Last Night's TV: Wonderland: A Hasidic Guide to Love, Marriage and Finding a Bride/BBC2
Poms in Paradise/ITV1

Paddy Wivell's film about the Hasidic Jewish community of Stamford Hill began by indulging an outsider's prejudice. What would most viewers' working assumptions be, after all? A world of arcane religious prescription, with every detail of life dictated by ancient texts? So... no establishing shot of beaver-hatted Hasids in a London street but a close-up of a book of rules, one from which no detail of life appeared too negligible to be excluded: "Finger and toenails should not be cut on the same day," read the text, "nor should the nails and the hair be cut on Rosh Chodesh, even when it occurs on a Friday." An additional note, which I think was supposed to be optional, said that sequential cutting of the fingernails was avoided by some and offered a mnemonic for the correct order in which to do your clipping (I'm not making this up for comic effect). But then, just as your scorn was peaking, it was undercut by a winningly human detail. "I bite my nails, I don't cut them," admitted Gaby, who spends large parts of his days devotedly studying such absurdities. "It's disgusting," confirmed his chuckling wife, Tikwah, "He bites his nails." Which inevitably raised a question. What's the rule about that? It seemed implausible that it wouldn't be covered somewhere since – as Gaby explained – "everything is controlled... for instance... excuse my English... you're not allowed to fart with tefillin on your head." One would love to know the circumstances in which a relieving gust is regarded as entirely kosher, but Gaby didn't elaborate.

Wonderland: A Hasidic Guide to Love, Marriage and Finding a Bride was, notionally at least, an attempt to portray a unique community, a little patch of north London that appears to be twinned with medieval Lublin. In truth, there was always going to be a problem with delivering a representative picture of this subculture, given that one of distinctive characteristics of Hasidic Jews is an inclination to tell men with film cameras to go away. As a result, Wivell's film depended on two rather uncharacteristic families – Gaby and Tikwah, who seem to be the closest you get to wild free spirits in a Hasidic community, and Avi Bresler, a local businessman whose CV features a spell in jail for money-laundering and who now lives apart from his wife (which is almost as unusual in Hasidic circles). Gaby and Tikvah were on hand to explain and deliver a running commentary. Avi was in the film, one guesses, because he didn't mind Wivell filming his oldest son's wedding, or tagging along as he tried to find a bride for a younger one.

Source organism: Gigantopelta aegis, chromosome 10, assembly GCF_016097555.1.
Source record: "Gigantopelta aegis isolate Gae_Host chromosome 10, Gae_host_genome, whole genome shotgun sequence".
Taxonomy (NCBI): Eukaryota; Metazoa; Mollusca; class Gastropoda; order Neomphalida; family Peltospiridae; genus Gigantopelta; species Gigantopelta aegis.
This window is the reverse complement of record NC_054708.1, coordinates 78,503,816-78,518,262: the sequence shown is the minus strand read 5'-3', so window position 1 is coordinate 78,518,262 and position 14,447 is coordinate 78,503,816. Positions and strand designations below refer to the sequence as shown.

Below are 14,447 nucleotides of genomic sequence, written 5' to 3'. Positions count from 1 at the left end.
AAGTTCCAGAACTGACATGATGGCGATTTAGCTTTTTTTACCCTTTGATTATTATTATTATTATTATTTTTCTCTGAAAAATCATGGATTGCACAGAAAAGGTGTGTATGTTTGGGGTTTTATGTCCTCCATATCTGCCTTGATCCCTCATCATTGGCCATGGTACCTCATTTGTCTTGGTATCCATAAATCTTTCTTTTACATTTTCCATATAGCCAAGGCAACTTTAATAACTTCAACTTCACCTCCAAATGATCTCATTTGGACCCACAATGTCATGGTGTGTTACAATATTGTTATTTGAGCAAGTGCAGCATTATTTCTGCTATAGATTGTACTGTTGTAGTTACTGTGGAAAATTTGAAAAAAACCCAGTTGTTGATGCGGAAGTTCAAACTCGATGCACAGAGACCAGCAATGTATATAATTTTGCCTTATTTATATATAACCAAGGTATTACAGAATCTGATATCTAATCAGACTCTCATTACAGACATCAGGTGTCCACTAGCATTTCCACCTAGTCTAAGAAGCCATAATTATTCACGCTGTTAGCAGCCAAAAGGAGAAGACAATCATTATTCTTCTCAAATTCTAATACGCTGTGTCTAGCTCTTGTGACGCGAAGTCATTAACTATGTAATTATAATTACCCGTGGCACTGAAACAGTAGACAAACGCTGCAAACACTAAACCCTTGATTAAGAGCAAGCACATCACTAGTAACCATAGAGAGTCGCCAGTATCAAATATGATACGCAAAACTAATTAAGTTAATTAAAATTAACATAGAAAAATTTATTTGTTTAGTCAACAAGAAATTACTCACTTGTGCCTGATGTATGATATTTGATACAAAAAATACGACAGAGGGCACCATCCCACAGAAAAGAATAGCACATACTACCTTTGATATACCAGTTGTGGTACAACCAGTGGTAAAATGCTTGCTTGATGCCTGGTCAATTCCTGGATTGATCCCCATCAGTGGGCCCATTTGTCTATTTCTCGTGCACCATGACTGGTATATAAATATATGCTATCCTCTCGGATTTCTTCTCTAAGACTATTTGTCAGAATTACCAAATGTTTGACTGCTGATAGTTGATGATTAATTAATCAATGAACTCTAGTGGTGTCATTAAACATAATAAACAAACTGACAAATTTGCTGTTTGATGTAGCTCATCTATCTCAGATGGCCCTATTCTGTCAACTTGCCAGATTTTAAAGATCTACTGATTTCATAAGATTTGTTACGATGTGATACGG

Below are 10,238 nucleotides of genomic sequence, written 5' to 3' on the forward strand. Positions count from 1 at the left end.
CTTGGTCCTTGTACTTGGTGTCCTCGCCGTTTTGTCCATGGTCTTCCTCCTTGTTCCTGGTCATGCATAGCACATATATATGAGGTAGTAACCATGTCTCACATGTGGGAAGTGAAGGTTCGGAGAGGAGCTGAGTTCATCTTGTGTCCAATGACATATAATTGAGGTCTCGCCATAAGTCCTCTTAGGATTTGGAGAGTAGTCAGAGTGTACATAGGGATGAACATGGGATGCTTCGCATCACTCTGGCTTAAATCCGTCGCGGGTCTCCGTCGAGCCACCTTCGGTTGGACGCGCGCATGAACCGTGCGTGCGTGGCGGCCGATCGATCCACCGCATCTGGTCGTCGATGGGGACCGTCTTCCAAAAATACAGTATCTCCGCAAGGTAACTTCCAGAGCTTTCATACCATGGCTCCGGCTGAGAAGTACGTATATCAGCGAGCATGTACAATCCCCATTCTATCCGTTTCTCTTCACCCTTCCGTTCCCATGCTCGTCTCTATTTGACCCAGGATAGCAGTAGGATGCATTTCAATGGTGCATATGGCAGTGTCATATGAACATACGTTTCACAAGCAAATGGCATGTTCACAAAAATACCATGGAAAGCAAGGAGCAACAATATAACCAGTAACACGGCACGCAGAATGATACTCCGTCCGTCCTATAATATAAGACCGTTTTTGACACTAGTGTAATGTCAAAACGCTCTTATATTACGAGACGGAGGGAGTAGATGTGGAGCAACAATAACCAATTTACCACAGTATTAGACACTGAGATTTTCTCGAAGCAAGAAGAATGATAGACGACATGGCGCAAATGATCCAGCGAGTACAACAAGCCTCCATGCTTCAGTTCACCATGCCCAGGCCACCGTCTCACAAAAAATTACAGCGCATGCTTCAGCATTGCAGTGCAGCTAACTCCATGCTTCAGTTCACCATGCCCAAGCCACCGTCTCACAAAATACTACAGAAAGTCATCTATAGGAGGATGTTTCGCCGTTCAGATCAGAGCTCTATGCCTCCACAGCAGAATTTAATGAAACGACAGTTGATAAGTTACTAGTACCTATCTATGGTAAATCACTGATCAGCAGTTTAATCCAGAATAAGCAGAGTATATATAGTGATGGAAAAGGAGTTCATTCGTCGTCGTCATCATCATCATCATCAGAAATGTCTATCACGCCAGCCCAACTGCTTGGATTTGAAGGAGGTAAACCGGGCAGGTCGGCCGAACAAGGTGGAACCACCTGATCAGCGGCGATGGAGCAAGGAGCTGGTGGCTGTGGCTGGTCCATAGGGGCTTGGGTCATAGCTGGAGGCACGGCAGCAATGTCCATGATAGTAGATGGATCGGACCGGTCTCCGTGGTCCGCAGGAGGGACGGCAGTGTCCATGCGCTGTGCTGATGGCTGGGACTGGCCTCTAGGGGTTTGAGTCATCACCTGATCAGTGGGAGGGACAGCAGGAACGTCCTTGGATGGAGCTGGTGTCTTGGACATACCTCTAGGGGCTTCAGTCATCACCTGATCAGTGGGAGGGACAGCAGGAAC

Wivell was a bit edgy to begin with, anxious that virtually anything he did might break some religious taboo. He stammered apologetically after instinctively shaking Tikwah's hand when he was first introduced, though she didn't seem to feel she'd been irretrievably polluted. "I'll forgive you," she said laughing, "How should you know?" After a while, though, Wivell began to relax, gratified to discover that Hasids could have fun (the all-male wedding disco seemed to be thoroughly enjoyed by all) and that observance was an odd hybrid of rigour and human circumvention. Attending a wild Hasid knees-up in the Ukrainian town of Uman, Wivell was on hand when Bradley – an adoptive Hasid – accidentally flicked a light switch on the sabbath, but explained that he was in the clear because he hadn't intended to break the rules. Wivell also noted the useful work-around for devout cigarette smokers, who aren't allowed to light or extinguish a cigarette on the sabbath but can transfer the flame from someone else's already-lit gasper. Presumably, they work out some kind of rota system to get them through the day.